House of Representatives passes SECURE 2.0, also known as the Securing a Strong Retirement Act. Several changes have been made regarding tax-advantaged retirement accounts with this bill, but graduates with large federal loans will definitely benefit from this new bill.
Secure 2.0: What Is It?
The SECURE Act 2.0 expands on the changes made by the original Secure Act, which was signed in 2019. Both laws simplify paperwork and lower startup costs for employer-sponsored retirement plans. It makes it easier for workers and employers to save for retirement through the SECURE Act and SECURE Act 2.0. SECURE 2.0 will impact most retirement accounts, but not everyone will benefit.
Savings For Graduates Get a Boost.
The SECURE 2.0 Act also provides some assistance to workers with student loans. Among all the changes made by the law, this is the most significant.
For millennials and Generation Z, student debt has created a slow-growing crisis in their retirement accounts. Students often enter the workforce with high-interest loans and prioritize paying them over other financial considerations. Consequently, they often don’t have a retirement account instead of paying down debt.
To help with this, the SECURE 2.0 Act makes two changes. Auto-enrollment would be required for employers who offer 401(k) or 403(b) retirement plans. This law would reverse the current model, allowing employees to leave the program. The employer would include everyone by default in a retirement plan unless an individual opts out.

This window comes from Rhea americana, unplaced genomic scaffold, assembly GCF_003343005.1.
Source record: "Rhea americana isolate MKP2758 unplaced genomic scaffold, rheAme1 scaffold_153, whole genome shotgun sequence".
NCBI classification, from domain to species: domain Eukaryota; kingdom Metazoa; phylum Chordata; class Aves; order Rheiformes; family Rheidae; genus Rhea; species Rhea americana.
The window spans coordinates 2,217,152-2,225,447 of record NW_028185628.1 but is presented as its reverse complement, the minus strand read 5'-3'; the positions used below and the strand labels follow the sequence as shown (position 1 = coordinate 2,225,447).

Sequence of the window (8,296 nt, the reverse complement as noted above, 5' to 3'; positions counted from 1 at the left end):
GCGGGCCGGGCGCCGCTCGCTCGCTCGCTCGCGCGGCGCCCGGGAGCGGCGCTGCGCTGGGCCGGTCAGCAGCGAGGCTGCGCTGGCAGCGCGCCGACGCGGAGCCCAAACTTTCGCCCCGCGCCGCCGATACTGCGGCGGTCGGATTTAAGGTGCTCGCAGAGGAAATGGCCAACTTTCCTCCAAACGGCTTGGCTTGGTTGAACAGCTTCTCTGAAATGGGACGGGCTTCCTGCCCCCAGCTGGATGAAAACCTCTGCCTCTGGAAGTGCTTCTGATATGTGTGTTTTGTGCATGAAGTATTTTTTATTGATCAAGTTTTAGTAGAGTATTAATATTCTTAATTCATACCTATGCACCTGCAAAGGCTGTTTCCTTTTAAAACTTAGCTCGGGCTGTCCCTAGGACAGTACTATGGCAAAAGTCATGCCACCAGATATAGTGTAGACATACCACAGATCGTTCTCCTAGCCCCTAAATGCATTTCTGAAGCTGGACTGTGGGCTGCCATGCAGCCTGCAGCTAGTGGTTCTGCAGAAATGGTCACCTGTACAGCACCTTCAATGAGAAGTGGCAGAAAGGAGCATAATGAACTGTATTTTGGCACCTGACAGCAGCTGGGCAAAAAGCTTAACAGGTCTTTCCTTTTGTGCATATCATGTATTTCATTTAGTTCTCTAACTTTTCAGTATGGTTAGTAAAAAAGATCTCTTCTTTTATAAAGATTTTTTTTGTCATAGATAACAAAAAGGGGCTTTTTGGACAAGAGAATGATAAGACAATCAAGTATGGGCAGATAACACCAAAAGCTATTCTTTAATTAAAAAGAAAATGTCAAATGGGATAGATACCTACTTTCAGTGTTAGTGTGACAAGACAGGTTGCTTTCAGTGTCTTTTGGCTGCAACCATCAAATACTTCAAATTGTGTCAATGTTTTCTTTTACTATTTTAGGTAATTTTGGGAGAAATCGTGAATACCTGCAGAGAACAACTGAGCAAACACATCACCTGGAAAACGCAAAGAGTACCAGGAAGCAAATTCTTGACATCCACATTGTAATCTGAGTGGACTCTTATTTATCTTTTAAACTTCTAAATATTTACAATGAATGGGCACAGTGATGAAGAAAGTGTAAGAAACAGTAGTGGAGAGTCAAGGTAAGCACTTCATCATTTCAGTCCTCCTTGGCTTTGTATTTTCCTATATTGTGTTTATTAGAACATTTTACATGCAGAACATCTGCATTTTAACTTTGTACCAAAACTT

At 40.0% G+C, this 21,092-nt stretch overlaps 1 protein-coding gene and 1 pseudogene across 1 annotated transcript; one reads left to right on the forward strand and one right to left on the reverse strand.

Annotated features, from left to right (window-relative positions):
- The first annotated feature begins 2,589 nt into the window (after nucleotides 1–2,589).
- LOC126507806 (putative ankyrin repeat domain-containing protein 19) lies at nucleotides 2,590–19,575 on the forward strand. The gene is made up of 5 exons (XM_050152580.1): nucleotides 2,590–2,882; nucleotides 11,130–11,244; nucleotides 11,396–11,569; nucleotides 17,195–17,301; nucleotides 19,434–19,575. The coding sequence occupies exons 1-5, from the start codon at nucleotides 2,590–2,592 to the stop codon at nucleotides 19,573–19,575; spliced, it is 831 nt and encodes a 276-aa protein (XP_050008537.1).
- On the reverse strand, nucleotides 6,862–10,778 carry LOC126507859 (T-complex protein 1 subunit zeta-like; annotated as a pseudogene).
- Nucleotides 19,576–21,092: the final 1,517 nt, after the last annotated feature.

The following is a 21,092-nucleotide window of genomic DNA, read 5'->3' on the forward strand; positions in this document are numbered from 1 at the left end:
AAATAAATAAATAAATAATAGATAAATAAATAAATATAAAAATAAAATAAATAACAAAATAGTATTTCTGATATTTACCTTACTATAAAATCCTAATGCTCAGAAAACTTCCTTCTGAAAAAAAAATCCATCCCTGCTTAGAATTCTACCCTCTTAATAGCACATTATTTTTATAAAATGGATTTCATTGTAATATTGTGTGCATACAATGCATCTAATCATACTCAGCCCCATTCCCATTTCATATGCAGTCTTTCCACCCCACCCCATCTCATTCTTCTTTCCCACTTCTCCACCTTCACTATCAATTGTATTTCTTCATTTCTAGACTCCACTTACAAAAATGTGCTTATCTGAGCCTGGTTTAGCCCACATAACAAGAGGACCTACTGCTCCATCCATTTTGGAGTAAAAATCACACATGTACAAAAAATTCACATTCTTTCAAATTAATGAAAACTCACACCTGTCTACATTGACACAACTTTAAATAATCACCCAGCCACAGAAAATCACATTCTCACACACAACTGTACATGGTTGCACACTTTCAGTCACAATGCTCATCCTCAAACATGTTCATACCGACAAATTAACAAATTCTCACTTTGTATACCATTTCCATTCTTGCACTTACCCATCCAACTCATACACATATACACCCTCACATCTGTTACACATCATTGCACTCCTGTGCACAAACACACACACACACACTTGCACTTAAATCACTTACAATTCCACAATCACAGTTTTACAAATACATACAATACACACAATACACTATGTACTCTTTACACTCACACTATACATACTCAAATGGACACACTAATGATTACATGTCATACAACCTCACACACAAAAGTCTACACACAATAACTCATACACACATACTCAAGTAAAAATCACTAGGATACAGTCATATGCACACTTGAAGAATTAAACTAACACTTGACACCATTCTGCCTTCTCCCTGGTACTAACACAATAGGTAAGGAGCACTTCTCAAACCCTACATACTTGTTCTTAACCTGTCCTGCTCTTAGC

Employers can automatically enroll their employees in office retirement plans, but this is not required. Younger workers are more likely to participate when this is implemented.
Secondly, and perhaps most importantly, SECURE 2.0 accounts for student loan repayments in the retirement system. Employers who make matching contributions to retirement accounts can now do so based on employee contributions and student loan payments. Employees who pay $100 to a qualified, federally recognized student loan in a given month might receive $100 from their employer in their 401(k). As a result, graduates who prioritize debt payments will be able to join employer-sponsored retirement plans, a significant change from the current system.
In its report, the House Ways and Means Committee writes that this section will help employees affected by student debt who may be unable to save for retirement due to their debt load. As a result of repaying their loans, Section 109 would allow such employees to receive matching contributions. Most millennials and generation Z graduates with student loans have delayed saving for retirement to pay off their loans. Matching contributions would be voluntary for employers but could significantly affect young workers’ retirement planning.
The Senate is now expected to pass a version of SECURE 2.0 that is broadly comparable to the one passed in the house.
SECURE 2.0 is the name of the retirement bill passed by the House of Representatives. Under the new law, retirement would be restructured in numerous ways, especially for graduates with large debt loads.